The Green Hell: The natural habitat of this racing ray that has already covered over 100,000 kilometres here.

The Manta Mania 

At first, everything went as planned: a punctual start on Saturday afternoon, five and a half hours of driving, but in pouring rain – no one really needs that at the beginning of June. And the team realised that they had not chosen the best tyres for this weather. And so, lap after lap, valuable seconds were lost. Not ideal, but there was still plenty of time to catch up. But then the fog rolled in. It got more and more dense until it was impossible to continue the race. 

At 9:30 p.m., the race organisers raised the red flag, and the race was halted. Now there was nothing to do but wait, all night long. The planned restart was announced several times, and then cancelled again. “Of course, this puts a real damper on things,” says Volker Strycek.

Full house: 122 cars passed technical inspection and approval and were on the grid for the first qualifying session.
The Eifel rollercoaster: The essence of what makes motorsport emotional and thrilling.

The former Opel Motorsport boss is part of Olaf Beckmann’s team. At the 49th edition of the legendary 24-hour race on the Nürburgring, the Hamburg businessman had his no less legendary Opel Manta on the grid. The classic car has been taking part in Germany’s best-known endurance race since 1994 and has long since achieved iconic status. In fact, it passed the age limit for participation 17 years ago, but its fan community managed to get a special registration for the racing ray, which is still valid today. 

The Manta actually used to be a rally car. In the early 1990s, the renowned Opel tuner Kissling Motorsport converted it into a long-distance racer as commissioned by Olaf Beckmann. Since then, its heart has been an 1800cc Opel four-cylinder engine, which was re-bored to two-litre displacement. The cylinder head with 16 valves comes from an Opel Kadett E GSi. The naturally aspirated engine delivers 255 hp.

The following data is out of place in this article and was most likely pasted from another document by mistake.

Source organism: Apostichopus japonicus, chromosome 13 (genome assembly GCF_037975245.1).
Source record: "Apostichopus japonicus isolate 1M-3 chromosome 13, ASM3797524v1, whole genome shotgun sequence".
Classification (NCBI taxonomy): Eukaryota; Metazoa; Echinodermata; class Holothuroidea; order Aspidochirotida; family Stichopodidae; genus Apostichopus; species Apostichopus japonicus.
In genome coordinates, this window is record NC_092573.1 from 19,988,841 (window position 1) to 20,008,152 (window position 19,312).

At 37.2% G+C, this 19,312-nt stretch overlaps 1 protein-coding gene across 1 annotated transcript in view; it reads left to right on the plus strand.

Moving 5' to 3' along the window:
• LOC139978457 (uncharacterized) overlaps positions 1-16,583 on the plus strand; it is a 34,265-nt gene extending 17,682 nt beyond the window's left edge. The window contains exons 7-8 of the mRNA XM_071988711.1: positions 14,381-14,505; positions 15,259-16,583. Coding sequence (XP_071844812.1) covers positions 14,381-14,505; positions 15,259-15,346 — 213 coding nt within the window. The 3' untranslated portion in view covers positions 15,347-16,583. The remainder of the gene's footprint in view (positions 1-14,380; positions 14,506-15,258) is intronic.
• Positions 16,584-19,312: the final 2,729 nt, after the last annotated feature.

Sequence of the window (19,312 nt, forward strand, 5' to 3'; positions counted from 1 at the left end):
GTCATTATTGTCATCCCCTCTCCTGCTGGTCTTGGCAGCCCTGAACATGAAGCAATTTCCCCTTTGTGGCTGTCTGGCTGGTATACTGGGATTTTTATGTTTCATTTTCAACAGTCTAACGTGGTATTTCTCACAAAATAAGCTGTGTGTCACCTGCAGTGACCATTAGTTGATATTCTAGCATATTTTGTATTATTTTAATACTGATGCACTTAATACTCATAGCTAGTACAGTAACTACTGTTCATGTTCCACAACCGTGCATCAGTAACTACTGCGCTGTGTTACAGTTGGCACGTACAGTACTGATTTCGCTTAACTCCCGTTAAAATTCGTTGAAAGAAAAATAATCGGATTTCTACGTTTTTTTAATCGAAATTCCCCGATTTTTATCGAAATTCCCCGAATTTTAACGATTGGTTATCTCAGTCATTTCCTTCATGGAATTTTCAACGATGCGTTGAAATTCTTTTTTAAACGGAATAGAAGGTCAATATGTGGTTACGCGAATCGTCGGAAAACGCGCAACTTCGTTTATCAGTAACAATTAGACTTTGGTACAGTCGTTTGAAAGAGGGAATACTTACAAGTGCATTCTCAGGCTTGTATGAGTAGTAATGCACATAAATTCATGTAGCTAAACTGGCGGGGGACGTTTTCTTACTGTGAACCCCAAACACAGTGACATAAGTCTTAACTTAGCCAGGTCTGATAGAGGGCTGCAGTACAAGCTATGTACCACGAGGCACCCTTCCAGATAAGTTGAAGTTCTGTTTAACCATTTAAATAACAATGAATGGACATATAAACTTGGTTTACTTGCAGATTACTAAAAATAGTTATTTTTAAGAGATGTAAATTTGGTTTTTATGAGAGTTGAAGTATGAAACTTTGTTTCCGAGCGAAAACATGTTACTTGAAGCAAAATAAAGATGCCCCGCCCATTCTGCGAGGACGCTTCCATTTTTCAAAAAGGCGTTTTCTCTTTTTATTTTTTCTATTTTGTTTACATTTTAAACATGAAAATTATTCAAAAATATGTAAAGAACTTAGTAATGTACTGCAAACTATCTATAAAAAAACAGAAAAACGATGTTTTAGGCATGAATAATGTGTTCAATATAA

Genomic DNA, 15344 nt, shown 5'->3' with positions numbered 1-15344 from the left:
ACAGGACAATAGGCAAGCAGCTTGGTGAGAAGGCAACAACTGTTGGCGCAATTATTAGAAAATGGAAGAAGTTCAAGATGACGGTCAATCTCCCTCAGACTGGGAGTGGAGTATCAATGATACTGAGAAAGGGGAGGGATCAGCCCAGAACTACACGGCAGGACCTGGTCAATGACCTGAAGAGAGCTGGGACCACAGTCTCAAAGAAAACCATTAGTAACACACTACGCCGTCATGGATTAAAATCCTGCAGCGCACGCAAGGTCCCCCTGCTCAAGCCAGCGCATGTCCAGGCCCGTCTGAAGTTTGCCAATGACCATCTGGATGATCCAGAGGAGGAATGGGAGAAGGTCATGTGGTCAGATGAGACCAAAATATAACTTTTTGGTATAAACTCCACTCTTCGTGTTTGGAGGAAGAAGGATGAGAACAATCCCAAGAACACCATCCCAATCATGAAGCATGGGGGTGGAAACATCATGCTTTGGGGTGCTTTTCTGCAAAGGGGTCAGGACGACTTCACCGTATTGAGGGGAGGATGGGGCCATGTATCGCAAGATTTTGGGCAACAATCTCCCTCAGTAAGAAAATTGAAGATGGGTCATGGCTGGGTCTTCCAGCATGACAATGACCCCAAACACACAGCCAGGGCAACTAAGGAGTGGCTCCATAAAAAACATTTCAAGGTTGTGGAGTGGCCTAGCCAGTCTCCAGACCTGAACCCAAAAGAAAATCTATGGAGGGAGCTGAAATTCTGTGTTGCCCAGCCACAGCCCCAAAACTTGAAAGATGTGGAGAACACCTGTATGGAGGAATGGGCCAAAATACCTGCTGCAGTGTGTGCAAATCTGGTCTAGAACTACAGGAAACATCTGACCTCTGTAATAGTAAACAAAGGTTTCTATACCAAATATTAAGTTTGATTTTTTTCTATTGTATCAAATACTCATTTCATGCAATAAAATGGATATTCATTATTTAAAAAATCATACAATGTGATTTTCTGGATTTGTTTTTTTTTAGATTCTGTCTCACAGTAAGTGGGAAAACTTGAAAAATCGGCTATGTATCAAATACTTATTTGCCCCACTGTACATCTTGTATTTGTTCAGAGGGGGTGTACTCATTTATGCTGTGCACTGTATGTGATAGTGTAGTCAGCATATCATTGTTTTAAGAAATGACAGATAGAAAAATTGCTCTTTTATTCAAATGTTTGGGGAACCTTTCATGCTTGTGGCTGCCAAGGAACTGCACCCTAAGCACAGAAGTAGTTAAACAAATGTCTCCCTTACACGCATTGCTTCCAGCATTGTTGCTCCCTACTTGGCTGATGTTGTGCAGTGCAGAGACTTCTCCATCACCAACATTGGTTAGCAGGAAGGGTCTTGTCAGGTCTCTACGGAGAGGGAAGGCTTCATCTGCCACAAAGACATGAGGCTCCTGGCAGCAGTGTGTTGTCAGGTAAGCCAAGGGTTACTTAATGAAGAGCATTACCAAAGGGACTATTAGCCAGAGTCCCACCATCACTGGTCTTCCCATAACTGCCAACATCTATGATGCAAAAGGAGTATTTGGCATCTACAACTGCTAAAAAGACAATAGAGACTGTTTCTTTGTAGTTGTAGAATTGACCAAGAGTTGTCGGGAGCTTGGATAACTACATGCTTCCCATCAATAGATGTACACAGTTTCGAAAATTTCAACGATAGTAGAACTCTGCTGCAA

His mantra is Manta: Olaf Beckmann, owner of the racing ray.

The Nordschleife – the natural habitat of the racing ray 

Its kerb weight of only 930 kilogrammes, sophisticated brake balance as well as very special features such as an individually designed front axle, rear wing from Porsche and mudguards from BMW – which, like the bonnet and doors, are made of carbon fibre – make the racing ray a unique specimen that has always felt right at home in the tight corners of the Nordschleife. The Beckmann Manta has now covered more than 100,000 kilometres on the Ring.

In the Beckmann team, pit stop means everyone pitches in.
Record holder: Volker Strycek has competed in the 24h race 43 times so far, no other driver has been in the race more often.

The team experienced just how much it is respected in the paddock during the 24-hour race in 2019. After a crash, the race was over for the Manta, but the team wanted to show the fans of the classic model that they did not need to worry about their star. The crew fixed it up in no time at all so that it was able to drive at least one last lap. And when it drove over the finish line, not only the spectators in the stands rose from their seats, but the teams in the pit lanes also stood, forming a ‘guard of honour’, and applauded. “These are moments that are just as moving as a victory,” says Volker Strycek. The recent euphoric reactions to the electrified Manta GSe ElektroMOD also show that the Manta still moves people. Wherever the iconic car appears, it stirs up emotions.